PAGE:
Red, green and yellow peppers — they each serve a savoury purpose, but are you getting the most flavour and nutrients out of your pepper?
Sweet peppers in general are a really good source of vitamin A. This is the vitamin which is essential to eye health.
And red sweet peppers contain nearly a day’s worth of vitamin A in one cup so it would be a waste if you’re preparing it incorrectly and not getting the maximum health benefits and flavour out of your red pepper.
BAD – Antipasti from a jar
The bottling process reduces the vitamin C you get from red pepper and can also add salt — in some cases, more than a quarter of the recommended daily limit in a 100 g serving.
But it’s still a good source of beta-carotene, important for a healthy immune system. Even better if you have a raw red pepper.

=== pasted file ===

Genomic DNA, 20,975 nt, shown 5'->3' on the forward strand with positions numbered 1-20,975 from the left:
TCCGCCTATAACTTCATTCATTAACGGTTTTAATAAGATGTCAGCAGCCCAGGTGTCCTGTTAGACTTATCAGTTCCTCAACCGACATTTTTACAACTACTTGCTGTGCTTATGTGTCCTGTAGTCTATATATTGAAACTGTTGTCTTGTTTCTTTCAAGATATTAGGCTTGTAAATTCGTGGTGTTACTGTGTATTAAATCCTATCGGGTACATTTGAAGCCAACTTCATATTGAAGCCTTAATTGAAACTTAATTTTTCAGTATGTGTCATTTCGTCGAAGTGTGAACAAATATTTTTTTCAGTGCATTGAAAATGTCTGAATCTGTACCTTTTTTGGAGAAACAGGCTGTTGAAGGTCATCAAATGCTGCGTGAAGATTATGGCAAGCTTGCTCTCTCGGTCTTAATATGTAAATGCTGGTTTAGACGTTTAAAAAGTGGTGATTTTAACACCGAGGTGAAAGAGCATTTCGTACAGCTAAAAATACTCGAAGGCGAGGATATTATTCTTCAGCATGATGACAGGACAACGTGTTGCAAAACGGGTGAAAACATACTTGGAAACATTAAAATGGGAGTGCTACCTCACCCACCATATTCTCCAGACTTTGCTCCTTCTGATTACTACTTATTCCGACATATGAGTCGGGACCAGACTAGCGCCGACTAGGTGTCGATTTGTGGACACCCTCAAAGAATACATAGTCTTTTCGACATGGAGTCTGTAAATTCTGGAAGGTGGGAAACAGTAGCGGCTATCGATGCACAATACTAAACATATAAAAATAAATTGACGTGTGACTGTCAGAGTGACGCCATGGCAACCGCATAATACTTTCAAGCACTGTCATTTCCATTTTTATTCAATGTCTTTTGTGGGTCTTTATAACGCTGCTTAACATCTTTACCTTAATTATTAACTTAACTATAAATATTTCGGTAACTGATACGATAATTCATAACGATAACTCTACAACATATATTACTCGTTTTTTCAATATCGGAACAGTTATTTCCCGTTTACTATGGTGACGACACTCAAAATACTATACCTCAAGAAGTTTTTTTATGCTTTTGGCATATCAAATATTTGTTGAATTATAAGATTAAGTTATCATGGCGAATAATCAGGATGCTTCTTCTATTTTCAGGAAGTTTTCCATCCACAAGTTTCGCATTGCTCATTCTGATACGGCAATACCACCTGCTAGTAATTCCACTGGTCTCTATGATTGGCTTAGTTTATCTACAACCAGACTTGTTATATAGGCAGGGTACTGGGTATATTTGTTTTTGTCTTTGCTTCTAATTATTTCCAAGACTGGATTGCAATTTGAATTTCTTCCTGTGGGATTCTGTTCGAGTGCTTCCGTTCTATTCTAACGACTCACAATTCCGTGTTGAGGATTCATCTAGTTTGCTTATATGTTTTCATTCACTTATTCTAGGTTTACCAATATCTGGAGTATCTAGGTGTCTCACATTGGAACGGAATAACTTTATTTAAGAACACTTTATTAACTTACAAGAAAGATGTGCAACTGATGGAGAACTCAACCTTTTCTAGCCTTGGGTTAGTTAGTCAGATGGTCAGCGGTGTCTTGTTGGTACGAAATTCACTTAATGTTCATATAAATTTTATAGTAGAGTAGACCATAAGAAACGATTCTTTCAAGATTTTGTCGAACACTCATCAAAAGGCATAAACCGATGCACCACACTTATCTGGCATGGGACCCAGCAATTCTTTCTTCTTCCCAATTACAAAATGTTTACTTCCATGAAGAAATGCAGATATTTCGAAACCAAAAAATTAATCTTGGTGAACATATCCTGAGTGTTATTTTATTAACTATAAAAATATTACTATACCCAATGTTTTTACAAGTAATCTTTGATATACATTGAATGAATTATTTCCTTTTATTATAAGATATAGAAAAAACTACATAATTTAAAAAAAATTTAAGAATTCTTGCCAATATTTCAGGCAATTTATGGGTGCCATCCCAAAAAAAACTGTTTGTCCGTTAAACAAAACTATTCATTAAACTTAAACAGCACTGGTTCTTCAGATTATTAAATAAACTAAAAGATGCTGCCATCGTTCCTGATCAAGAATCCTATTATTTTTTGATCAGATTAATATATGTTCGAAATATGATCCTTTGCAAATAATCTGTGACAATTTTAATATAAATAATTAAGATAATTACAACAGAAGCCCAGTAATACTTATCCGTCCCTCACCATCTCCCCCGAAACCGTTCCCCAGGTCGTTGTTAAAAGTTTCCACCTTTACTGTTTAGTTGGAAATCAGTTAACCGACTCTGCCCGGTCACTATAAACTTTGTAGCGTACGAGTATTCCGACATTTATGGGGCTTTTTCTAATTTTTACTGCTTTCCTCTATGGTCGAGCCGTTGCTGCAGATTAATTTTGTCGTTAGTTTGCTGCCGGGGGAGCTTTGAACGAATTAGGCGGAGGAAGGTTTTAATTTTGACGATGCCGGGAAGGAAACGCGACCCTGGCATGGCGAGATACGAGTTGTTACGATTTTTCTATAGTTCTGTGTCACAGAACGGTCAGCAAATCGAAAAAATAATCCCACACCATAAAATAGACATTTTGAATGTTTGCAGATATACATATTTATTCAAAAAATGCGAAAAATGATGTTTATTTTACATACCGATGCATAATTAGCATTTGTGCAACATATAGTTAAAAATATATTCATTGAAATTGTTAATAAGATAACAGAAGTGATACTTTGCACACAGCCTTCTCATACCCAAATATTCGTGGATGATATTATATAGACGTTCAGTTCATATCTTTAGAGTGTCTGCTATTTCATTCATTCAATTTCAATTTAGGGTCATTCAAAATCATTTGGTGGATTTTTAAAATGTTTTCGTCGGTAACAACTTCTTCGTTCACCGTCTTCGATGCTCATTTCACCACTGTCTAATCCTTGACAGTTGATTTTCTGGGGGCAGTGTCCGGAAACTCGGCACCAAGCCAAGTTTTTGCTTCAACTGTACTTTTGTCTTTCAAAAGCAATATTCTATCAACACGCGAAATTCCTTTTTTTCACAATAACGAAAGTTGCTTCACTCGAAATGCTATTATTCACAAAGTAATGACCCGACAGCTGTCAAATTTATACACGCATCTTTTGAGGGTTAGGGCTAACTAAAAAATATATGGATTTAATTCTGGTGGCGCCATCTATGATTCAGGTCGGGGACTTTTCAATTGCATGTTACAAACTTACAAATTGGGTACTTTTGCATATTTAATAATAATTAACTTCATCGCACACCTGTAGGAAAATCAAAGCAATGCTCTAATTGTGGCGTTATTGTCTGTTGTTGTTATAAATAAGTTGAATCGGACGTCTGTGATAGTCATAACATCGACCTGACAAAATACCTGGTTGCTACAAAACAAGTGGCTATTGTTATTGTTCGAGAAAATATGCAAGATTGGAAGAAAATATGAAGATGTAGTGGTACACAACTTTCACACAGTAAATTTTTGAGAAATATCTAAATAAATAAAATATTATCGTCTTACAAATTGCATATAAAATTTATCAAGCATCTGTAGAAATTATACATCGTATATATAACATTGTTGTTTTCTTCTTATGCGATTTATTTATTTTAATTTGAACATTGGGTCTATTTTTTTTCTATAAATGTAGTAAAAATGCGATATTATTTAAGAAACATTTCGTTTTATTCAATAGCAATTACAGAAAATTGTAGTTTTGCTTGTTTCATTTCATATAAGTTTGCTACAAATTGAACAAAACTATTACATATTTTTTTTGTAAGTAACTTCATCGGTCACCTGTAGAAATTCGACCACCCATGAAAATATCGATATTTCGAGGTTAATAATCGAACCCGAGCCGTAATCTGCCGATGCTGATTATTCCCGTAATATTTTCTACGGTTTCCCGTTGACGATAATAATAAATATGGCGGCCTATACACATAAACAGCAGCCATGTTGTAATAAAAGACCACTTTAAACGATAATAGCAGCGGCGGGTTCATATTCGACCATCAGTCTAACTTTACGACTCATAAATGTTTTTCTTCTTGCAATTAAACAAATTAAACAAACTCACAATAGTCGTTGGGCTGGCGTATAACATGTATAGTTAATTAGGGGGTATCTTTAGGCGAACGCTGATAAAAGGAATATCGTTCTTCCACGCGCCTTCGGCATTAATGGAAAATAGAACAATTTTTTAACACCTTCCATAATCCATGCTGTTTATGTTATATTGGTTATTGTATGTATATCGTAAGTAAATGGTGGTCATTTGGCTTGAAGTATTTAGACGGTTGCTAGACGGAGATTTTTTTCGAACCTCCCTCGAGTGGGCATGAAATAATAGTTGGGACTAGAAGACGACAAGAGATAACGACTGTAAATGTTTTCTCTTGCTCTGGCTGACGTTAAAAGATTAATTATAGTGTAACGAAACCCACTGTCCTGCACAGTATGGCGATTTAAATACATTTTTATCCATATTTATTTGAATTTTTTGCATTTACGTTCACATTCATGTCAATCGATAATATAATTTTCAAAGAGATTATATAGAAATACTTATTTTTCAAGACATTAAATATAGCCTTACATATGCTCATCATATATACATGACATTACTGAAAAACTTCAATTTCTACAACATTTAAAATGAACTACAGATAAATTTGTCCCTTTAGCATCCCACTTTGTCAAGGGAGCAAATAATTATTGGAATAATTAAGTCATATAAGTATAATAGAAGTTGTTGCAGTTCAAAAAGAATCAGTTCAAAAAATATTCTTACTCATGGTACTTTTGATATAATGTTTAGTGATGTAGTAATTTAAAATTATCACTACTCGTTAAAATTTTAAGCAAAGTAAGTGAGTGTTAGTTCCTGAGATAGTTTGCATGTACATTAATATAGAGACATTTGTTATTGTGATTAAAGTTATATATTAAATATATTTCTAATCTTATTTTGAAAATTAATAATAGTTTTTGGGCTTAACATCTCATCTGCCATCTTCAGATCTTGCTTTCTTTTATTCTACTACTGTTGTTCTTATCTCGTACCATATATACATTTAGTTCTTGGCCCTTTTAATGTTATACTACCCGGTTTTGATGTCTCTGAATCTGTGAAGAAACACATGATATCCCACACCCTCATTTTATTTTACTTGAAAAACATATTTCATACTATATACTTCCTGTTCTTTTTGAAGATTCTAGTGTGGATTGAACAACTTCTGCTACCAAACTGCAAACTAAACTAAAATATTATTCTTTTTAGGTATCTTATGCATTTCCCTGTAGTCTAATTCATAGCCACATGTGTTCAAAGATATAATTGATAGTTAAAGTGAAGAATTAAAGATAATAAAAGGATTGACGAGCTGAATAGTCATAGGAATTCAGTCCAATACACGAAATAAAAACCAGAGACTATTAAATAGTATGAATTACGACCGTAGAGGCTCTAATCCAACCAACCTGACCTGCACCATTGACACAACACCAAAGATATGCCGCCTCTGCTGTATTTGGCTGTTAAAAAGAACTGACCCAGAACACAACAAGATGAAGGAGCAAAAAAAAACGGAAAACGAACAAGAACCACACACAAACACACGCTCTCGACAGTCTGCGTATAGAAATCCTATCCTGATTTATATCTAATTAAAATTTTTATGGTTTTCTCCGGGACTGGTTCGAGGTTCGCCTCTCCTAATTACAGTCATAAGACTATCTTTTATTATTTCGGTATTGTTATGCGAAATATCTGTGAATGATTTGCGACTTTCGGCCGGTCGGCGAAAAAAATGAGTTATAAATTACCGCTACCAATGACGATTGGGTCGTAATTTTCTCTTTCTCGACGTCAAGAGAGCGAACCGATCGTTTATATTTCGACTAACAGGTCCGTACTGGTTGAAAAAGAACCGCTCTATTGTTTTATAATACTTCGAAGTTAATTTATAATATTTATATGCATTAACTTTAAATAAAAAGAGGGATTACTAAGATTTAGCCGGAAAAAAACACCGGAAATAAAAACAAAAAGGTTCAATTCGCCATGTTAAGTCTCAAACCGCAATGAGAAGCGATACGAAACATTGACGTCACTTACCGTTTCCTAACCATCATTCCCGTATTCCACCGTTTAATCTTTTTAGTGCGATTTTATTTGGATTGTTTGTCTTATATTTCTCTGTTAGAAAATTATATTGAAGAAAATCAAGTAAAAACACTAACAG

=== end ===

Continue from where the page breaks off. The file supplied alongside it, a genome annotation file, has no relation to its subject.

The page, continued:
A fresh crunchy red pepper is one of the best sources of vitamin C — in an average red pepper there is 200 mg, around three times your recommended daily amount of this nutrient which is needed for healthy gums, teeth and bones as well as boosting the immune system.
BEST – Roasted or stir-fried
Stir-frying won’t affect vitamin C content much and it hugely increases the amount of beta-carotene you absorb by breaking down the pepper’s tough cell walls, allowing the nutrient to be released.
The fat from the oil further boosts absorption of beta-carotene and vitamin E.